Last week, I mentioned that I went to NAWGFest17, the great writers’ conference run by the National Association of Writers’ Groups. While there, I went to a series of workshops run by Cressida Downing, the Book Analyst. At the first workshop she went through five common mistakes that rookie writers make (with their fiction), which I thought I’d share with you here, as I, too, can own up to having made a couple of these.

1. Step-by-Step

I need to hold my hand up to this one. And I still do it now, although I do know to edit it out when I come across it now. Cressida said that rookie writers tell their readers what their characters are doing all of the time, walking them through scenes, including the really boring, mundane day-to-day activities. She squirted her usual pea-sized blob of toothpaste onto her toothbrush and spent the next two minutes brushing her teeth. Is this necessary? Do readers need to know about this? Do they care? It might be important, if the action is key to plot line (perhaps the toothpaste has been poisoned, or she has an aversion to cleaning her teeth, so this is really out of character. But if it isn’t, the reader really doesn’t give a toss, so delete it!

2. Gasping and blurting

Rookie writers often fell the need to use their thesaurus when it comes to dialogue tags. Instead of He said, they opt for He declared, or He bellowed, he screeched, he whispered, he pontificated, he … yet get the idea.

At the end of the day, the humble said often works well and readers tend not to notice it as much as a bellowed, pontificated etc, etc. One point Cressida made that really hit home to me was that good writing immerses the reader into the story. They should forget they are actually reading. Sometimes, all of these different dialogue tags can remind them that this is what they’re doing … especially if they read the dialogue and imagine it said one way, and then read the dialogue tag and learn it was spoken in a different manner. This jolts the reader from the story making them go back and re-read the dialogue in the manner that the tag suggests.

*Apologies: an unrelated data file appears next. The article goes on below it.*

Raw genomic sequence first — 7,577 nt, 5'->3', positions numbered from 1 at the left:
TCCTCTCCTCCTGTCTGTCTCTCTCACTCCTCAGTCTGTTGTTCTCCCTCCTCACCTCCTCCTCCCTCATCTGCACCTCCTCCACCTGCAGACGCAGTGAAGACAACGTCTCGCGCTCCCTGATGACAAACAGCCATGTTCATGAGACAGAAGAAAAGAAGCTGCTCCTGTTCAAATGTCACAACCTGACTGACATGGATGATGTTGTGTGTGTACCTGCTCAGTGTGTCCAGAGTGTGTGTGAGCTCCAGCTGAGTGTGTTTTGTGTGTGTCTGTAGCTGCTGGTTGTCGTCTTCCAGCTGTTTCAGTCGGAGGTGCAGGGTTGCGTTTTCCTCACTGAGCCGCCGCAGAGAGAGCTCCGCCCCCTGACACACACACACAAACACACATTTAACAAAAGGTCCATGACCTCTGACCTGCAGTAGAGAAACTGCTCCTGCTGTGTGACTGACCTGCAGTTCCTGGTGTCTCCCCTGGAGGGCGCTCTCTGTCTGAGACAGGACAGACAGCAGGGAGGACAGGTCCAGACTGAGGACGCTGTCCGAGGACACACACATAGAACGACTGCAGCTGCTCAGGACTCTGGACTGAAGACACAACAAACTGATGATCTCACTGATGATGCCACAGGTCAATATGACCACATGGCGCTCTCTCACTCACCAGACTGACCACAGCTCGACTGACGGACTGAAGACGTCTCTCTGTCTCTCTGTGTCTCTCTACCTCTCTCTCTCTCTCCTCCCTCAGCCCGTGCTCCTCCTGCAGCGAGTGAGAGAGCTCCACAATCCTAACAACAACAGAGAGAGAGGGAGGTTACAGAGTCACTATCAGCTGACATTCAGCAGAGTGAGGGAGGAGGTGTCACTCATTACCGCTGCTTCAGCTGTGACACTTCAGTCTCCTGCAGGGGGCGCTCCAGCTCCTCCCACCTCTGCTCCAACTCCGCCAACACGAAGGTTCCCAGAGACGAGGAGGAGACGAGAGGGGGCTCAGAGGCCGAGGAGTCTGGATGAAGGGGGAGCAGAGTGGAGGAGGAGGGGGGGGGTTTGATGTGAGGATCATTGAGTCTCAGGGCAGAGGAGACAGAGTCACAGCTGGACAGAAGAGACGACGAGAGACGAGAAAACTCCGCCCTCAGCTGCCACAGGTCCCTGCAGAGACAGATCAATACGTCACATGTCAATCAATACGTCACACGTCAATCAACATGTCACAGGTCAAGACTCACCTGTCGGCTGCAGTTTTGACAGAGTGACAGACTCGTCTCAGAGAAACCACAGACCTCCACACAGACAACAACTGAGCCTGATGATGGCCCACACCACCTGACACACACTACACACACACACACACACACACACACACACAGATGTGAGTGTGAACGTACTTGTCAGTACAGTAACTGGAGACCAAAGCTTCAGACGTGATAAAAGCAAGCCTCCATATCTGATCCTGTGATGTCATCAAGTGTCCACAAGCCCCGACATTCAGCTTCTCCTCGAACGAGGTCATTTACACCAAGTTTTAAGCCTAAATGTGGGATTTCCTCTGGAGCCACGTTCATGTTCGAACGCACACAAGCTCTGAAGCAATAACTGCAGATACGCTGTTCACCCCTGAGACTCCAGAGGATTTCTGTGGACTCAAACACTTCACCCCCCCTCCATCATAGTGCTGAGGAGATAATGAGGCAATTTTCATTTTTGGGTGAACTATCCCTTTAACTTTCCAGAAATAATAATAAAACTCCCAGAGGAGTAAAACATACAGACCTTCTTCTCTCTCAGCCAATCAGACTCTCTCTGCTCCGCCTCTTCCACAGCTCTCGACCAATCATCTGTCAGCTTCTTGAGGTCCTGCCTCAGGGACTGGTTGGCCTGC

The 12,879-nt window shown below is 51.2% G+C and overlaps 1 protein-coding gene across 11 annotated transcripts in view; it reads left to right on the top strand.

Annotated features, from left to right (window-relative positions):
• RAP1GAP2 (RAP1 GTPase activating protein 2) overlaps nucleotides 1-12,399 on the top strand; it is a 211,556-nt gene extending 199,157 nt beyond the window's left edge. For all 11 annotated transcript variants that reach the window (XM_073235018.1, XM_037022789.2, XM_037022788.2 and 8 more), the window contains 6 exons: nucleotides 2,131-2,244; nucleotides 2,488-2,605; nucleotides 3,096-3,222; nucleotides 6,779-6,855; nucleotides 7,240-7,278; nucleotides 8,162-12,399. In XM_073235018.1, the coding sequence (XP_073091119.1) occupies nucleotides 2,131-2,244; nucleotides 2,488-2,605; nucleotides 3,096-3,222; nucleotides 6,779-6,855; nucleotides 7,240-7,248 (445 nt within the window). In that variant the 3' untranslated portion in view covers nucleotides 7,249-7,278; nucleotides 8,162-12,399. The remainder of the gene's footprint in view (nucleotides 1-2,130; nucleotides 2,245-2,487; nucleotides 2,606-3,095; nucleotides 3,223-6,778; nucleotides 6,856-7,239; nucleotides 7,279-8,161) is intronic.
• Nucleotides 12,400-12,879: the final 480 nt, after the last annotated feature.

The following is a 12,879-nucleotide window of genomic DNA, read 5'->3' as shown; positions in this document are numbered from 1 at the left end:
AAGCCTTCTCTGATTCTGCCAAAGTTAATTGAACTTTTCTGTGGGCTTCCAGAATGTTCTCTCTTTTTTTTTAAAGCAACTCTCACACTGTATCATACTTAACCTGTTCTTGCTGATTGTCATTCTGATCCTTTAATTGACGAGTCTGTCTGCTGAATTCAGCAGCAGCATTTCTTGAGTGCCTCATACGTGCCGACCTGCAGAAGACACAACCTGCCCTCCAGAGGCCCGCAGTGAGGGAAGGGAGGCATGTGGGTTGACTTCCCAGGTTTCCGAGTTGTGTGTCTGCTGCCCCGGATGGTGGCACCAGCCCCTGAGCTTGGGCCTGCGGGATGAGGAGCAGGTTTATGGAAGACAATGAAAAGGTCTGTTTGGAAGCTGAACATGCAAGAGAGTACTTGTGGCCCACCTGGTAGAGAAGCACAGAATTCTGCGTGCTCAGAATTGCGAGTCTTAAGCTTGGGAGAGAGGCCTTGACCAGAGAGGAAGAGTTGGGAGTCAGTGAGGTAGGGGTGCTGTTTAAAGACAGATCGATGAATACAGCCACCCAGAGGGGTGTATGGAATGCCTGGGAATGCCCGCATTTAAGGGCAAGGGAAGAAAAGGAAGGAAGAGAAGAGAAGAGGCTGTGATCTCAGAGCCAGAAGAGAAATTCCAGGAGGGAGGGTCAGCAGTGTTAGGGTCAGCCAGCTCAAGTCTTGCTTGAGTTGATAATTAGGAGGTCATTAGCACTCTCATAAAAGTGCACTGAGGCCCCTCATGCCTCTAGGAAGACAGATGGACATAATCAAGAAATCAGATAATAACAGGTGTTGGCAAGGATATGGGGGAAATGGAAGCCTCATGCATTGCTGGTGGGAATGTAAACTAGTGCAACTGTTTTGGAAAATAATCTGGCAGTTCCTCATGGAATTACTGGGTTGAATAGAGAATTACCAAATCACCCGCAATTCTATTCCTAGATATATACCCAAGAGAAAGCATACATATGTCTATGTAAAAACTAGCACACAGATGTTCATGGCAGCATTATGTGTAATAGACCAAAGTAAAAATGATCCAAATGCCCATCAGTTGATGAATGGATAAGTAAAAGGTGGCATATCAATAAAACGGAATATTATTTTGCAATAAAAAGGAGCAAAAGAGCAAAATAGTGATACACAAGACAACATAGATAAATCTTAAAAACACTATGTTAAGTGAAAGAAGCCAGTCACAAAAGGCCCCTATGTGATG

Action often works much better. Don’t tell the reader how the dialogue was spoken – show them through some action. If someone snaps at another character, have them do something that shows this anger/annoyance. “Stop that right now!” Charles thumped the dining table.

3. Spoon-feeding

The point Cressida was making here is that readers like working things out. We don’t need to explain everything. Often, if we show the reader how our characters are re-acting, that will convey motivation, emotion or their thoughts. We can give them clues. A man who backs away from an approaching cat clearly doesn’t like cats. You don’t need to tell your readers this is why he’s doing it.

4. Propaganda

As an editor Cressida sometimes sees this, although it’s not something I’d considered. If you’re writing a novel don’t use it as a means of changing your readers’ opinion or beliefs on a subject close to your heart. Readers buy novels to be entertained, not to be preached at. 

Of course, there is nothing stopping you having a character who has strong views and opinions on a similar topic. But that character will be exploring those issues with other characters in the book. They’re not their to primarily change the readers’ opinions. 

5. JK Rowling does it!

I think we’ve all seen examples of an famous author who has broken the rules of writing somewhere along the way. But just because JK Rowling (or any other big name author) does it, that doesn’t mean that you can too. Break the writing rules when you understand them. Don’t break them just for the sake of breaking them. You should only break a rule because it works better for the story you are telling. Yes, I’ve seen novels written where the dialogue is not contained within speech marks. But that doesn’t give you the right to do it. I’ve seen novels where the viewpoint changes within the same paragraph. But that doesn’t give you the right to do it. So, stick to the rules, until you know why you need to break them.

So there you have it. Cressida’s five mistakes that rookie writers frequently make. And she should know, because as an editor whe sees many of them. For more advice from Cressida read her blog on the Writers’ and Artists’ website.

Good luck.